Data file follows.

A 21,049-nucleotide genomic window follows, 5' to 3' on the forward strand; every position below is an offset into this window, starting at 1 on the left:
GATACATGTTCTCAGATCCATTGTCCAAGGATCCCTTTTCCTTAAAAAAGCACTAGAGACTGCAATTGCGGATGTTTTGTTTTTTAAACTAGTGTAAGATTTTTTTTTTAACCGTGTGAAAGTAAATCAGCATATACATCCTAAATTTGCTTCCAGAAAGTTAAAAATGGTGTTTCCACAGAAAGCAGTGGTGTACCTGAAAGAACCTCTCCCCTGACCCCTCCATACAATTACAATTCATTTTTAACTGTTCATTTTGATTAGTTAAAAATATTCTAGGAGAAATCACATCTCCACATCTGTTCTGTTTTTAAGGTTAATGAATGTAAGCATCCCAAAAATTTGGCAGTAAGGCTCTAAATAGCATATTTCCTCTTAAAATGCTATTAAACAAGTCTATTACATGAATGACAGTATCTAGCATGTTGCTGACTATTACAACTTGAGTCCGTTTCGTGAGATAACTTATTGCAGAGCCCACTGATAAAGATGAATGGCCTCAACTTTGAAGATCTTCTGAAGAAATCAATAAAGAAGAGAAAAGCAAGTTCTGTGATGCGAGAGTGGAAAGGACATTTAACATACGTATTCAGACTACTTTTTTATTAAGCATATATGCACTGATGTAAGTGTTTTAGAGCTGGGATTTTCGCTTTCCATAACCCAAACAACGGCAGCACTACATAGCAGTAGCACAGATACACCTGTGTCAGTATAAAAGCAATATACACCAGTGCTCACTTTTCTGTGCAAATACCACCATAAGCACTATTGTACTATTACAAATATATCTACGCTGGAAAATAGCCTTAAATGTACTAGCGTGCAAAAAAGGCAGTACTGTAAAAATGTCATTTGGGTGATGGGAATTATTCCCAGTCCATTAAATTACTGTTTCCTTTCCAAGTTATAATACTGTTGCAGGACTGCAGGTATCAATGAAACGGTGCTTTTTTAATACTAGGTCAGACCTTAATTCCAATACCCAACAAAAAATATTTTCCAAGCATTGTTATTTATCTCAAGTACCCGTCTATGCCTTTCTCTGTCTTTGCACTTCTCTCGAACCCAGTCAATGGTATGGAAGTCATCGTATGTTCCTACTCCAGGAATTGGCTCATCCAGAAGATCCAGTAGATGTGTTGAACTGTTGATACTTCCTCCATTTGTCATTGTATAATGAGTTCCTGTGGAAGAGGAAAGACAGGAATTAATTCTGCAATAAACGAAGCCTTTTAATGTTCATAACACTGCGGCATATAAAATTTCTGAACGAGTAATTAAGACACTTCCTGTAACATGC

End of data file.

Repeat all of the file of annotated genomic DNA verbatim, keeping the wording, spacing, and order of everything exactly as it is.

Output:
A 21,049-nucleotide genomic window follows, 5' to 3' on the forward strand; every position below is an offset into this window, starting at 1 on the left:
GATACATGTTCTCAGATCCATTGTCCAAGGATCCCTTTTCCTTAAAAAAGCACTAGAGACTGCAATTGCGGATGTTTTGTTTTTTAAACTAGTGTAAGATTTTTTTTTTAACCGTGTGAAAGTAAATCAGCATATACATCCTAAATTTGCTTCCAGAAAGTTAAAAATGGTGTTTCCACAGAAAGCAGTGGTGTACCTGAAAGAACCTCTCCCCTGACCCCTCCATACAATTACAATTCATTTTTAACTGTTCATTTTGATTAGTTAAAAATATTCTAGGAGAAATCACATCTCCACATCTGTTCTGTTTTTAAGGTTAATGAATGTAAGCATCCCAAAAATTTGGCAGTAAGGCTCTAAATAGCATATTTCCTCTTAAAATGCTATTAAACAAGTCTATTACATGAATGACAGTATCTAGCATGTTGCTGACTATTACAACTTGAGTCCGTTTCGTGAGATAACTTATTGCAGAGCCCACTGATAAAGATGAATGGCCTCAACTTTGAAGATCTTCTGAAGAAATCAATAAAGAAGAGAAAAGCAAGTTCTGTGATGCGAGAGTGGAAAGGACATTTAACATACGTATTCAGACTACTTTTTTATTAAGCATATATGCACTGATGTAAGTGTTTTAGAGCTGGGATTTTCGCTTTCCATAACCCAAACAACGGCAGCACTACATAGCAGTAGCACAGATACACCTGTGTCAGTATAAAAGCAATATACACCAGTGCTCACTTTTCTGTGCAAATACCACCATAAGCACTATTGTACTATTACAAATATATCTACGCTGGAAAATAGCCTTAAATGTACTAGCGTGCAAAAAAGGCAGTACTGTAAAAATGTCATTTGGGTGATGGGAATTATTCCCAGTCCATTAAATTACTGTTTCCTTTCCAAGTTATAATACTGTTGCAGGACTGCAGGTATCAATGAAACGGTGCTTTTTTAATACTAGGTCAGACCTTAATTCCAATACCCAACAAAAAATATTTTCCAAGCATTGTTATTTATCTCAAGTACCCGTCTATGCCTTTCTCTGTCTTTGCACTTCTCTCGAACCCAGTCAATGGTATGGAAGTCATCGTATGTTCCTACTCCAGGAATTGGCTCATCCAGAAGATCCAGTAGATGTGTTGAACTGTTGATACTTCCTCCATTTGTCATTGTATAATGAGTTCCTGTGGAAGAGGAAAGACAGGAATTAATTCTGCAATAAACGAAGCCTTTTAATGTTCATAACACTGCGGCATATAAAATTTCTGAACGAGTAATTAAGACACTTCCTGTAACATGC